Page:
Jon Hunter is Associate Professor in the Department of Psychiatry at the University of Toronto, where he heads the Division of Consultation-Liaison Psychiatry. CL Psychiatry addresses the psychiatric needs of medically and surgically ill patients. He is also the Head of Psychosocial Services in the Marvelle Koffler Breast Centre at Mount Sinai Hospital, Toronto. He is a founding member of the Collaborative Mental Healthcare Network of the Ontario College of Family Physicians, which links family practitioners in the community with mental health care mentors for advice about managing psychiatric concerns in a timely fashion. He participates in grants funded by NCIC, the National Institutes of Health, the Canadian Institutes of Health Research, and the Change Foundation, and is an award-winning clinical teacher.
Dr. Hunter’s clinical practice centers on the psychiatric and psychotherapeutic care of cancer patients. Research interests include psychological management of chemotherapy side-effects, group psychotherapy in women at high risk for breast cancer, the role of early life experience and attachment in adaptation to disease, and the importance of mentalizing in treatment.
Reach him: firstname.lastname@example.org
Bob Maunder is Professor in the Department of Psychiatry at the University of Toronto and Head of Research for the Department of Psychiatry at Mount Sinai Hospital, Toronto. He is a member of the Institute of Medical Science at the University of Toronto and serves on the editorial board of General Hospital Psychiatry. Dr. Maunder’s research has been funded by the Canadian Institutes of Health Research, the Heart and Stroke Foundation (Ontario), the Crohn’s and Colitis Foundation of Canada and the Collaborative Mental Healthcare Network of the Ontario College of Family Physicians. His research is focused on stress, resilience and the interpersonal determinants of health. He was the lead researcher and author on a series of papers documenting the impact of childhood adversity and of extraordinary workplace stress, from SARS to critical incidents, on healthcare workers.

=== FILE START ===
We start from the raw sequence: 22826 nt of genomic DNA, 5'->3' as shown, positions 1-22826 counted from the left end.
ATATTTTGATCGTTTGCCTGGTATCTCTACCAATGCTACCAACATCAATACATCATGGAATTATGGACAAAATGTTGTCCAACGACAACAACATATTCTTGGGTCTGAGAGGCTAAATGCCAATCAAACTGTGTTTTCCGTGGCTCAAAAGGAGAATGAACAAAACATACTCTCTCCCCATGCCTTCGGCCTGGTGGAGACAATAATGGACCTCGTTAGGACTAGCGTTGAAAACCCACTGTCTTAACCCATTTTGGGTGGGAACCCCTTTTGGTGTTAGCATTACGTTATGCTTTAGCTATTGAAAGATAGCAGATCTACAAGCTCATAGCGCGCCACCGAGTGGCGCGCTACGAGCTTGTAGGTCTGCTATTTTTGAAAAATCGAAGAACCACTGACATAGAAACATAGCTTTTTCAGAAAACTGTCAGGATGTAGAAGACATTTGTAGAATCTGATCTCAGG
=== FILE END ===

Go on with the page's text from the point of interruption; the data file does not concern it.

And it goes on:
Dr. Maunder’s clinical work concerns psychiatric aspects of living with inflammatory bowel disease, hepatitis C and other chronic illnesses.
Reach him: email@example.com